Can I Qualify For A Mortgage With Employment Gaps In Past Two Years?

Most mortgage lenders do want to see a two year consistent employment history, however, having a consistent of two years employment history is not a deal killer.  I originate and close on mortgage loans for borrowers who have employment gaps all the time.   Having a two year, with employment gaps, may be a particular mortgage lender overlay but it is not a mandatory Fannie Mae, Freddie Mac, VA, USDA, or FHA guidelines.

Letter Of Explanation For Employment Gaps

If you did employment gaps, mortgage underwriters will need a letter of explanation as of why you had employment gaps. Again, if you were consistently employed for two years, you have no problem, however, if you only have been employed the past six months and been unemployed for over a year or took time off for over a year, then a letter of explanation is required.  There are many reasons why people have employment gaps.  It can be maternity leave.  It could be personal time off due to divorce or death in the family.  It can be military deployment or being in school full time.  Some folks decide to work part time and that part time job turned into a full time job.  The main concern mortgage lenders have is that the mortgage loan borrower has income stability at the time they apply for a mortgage as well as job and income stability for the next several years where the mortgage loan does not go into default.  Past work history is a good indicator of future job stability.

Does FHA Require Two Years Employment History?

The Federal Housing Administration does not require two years of continous employment history.  Many mortgage loan borrowers feel that they do not qualify for a mortgage loan because they have extended employment gaps  or because they had short term jobs or job hopped.  As long as you can show six months of full time of continous employment history and can we can get a verification of employment from your employer that the likelihood of continous full time employment is promising, you will qualify for a mortgage loan.  We do need to document two years employment history but the employment history does not have to be continous.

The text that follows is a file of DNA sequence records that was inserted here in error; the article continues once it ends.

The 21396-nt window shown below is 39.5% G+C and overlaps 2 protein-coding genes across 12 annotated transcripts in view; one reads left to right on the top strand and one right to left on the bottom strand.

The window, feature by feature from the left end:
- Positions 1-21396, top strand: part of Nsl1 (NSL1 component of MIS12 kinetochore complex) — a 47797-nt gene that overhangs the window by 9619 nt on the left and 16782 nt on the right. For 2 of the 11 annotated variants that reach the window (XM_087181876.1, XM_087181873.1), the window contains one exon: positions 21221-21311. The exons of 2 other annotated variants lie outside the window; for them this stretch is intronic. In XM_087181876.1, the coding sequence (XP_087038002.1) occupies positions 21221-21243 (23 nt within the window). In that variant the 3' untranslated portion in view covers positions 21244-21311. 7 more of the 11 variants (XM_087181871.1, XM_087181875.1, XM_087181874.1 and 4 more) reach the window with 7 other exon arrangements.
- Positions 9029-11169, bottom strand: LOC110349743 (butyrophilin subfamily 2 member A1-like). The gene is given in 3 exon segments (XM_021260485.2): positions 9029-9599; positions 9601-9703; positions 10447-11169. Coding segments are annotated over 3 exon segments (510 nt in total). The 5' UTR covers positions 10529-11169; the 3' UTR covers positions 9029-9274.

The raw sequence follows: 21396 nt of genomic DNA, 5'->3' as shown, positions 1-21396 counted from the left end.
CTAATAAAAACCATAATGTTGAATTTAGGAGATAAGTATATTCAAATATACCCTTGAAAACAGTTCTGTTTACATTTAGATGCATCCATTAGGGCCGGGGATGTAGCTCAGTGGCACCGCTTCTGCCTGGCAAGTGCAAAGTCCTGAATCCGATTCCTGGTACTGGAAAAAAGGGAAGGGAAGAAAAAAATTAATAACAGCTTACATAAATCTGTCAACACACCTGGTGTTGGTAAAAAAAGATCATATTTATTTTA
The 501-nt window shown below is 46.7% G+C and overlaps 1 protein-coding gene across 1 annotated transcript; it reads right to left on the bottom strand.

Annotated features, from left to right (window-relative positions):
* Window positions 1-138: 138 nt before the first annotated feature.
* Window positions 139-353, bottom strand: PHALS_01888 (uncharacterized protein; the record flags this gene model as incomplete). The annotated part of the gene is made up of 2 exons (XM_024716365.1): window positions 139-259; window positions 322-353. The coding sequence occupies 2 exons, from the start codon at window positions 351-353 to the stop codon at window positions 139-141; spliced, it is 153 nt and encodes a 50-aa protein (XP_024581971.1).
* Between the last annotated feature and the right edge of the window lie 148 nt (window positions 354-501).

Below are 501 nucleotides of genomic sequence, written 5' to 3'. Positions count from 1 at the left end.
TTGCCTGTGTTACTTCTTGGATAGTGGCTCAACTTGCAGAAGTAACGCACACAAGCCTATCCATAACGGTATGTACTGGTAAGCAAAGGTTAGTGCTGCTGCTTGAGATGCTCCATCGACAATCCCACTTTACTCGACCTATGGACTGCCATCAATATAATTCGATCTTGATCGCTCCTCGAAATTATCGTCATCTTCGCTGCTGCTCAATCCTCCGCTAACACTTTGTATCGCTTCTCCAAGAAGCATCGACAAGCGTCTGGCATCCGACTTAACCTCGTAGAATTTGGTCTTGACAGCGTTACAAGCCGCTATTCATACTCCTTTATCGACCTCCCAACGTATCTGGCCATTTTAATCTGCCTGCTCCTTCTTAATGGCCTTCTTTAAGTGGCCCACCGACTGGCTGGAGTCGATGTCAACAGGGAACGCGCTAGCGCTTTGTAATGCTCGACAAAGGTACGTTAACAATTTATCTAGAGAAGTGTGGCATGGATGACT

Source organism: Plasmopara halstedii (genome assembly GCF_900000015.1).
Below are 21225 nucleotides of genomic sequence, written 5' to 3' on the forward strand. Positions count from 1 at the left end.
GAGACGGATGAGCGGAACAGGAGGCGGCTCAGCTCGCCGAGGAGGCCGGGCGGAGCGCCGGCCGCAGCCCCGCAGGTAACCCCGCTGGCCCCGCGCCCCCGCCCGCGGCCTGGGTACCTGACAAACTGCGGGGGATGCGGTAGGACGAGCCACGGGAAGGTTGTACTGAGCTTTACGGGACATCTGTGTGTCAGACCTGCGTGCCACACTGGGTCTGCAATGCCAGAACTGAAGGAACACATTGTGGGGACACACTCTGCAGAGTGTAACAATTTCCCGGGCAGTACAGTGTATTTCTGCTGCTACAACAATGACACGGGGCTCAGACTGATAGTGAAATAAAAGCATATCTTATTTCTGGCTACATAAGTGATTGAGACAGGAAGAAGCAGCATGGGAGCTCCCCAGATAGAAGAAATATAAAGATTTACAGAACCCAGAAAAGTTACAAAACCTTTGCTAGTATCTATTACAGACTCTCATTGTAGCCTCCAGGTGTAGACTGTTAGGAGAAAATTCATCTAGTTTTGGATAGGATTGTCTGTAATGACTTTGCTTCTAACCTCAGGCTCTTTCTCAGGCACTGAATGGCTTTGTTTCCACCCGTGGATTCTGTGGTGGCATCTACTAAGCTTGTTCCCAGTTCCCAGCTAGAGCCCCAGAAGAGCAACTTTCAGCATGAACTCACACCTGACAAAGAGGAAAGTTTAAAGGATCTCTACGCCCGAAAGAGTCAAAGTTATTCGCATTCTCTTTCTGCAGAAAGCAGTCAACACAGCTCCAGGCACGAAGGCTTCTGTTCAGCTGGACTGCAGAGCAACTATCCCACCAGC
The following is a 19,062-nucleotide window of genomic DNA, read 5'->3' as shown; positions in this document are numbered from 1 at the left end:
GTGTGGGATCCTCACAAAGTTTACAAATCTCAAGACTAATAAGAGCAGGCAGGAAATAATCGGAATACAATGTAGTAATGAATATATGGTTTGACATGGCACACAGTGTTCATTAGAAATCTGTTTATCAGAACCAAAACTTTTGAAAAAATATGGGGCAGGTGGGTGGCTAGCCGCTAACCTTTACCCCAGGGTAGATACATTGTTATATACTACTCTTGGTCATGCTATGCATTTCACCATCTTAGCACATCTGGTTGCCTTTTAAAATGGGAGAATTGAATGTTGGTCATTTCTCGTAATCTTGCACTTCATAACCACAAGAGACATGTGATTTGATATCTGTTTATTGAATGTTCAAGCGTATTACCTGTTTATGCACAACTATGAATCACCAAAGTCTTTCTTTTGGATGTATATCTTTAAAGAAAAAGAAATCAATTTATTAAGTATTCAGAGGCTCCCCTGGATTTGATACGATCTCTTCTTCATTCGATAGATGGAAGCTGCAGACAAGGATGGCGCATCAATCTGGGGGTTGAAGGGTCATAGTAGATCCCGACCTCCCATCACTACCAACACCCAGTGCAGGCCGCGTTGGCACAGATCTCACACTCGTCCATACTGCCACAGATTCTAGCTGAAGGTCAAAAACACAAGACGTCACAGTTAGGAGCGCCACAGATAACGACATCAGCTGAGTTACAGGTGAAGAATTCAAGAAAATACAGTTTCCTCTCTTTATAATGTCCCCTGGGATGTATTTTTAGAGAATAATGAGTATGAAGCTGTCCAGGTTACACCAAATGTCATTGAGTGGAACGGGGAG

Lending Guidelines On Employment History

The following is from the United States Housing and Urban Development, HUD,  Handbook 4155.1, Chapter 4, Section ‘D’ says about income and employment stability for mortgage loan borrowers:

“To be eligible for a mortgage, FHA does not require a minimum length of time  that a borrower must have held a position of employment. However, the lender  must verify the borrower’s employment for the most recent two full  years…”

Employment gaps longer than a month does require a letter of explanation as mentioned earlier.  In the event if employment gaps was caused by full time schooling, then transcripts need to be provided to the mortgage underwriter.

The probability of continued full time employment is the most important concern mortgage lenders have.  The past employment history is used as an indicator of continued full time employment.

Employment And Changes In Employment

HUD also recommends that mortgage loan underwriters should favor mortgage loan applicants who changes jobs often within the same employment field due to income and benefit considerations such as job promotions or advancement in their fields.  Bottom line is that HUD encourages job hoppers when it comes to FHA mortgage loan qualifying purposes.

Employment Gaps For Conventional Loans

Conventional mortgage lenders are slightly more strict when it comes to employment gaps.   Most conventional mortgage lenders do want to see continous full time employment, however,  employment gaps is not a deal breaker.  Any employment gaps under six months is allowed with only the most recent pay check stub from the new employer.  Any employment gaps of six or more months, the mortgage lender wants to see six or more months in their current job.

The information contained on Gustan Cho Associates website is for informational purposes only and is not an advertisement for products offered by The Gustan Cho Team @ Gustan Cho Associates or its affiliates. The views and opinions expressed herein are those of the author and/or guest writers of Gustan Cho Associates Mortgage & Real Estate Information Resource Center website and do not reflect the policy of Gustan Cho Associates Lenders Network, its officers, subsidiaries, parent, or affiliates.

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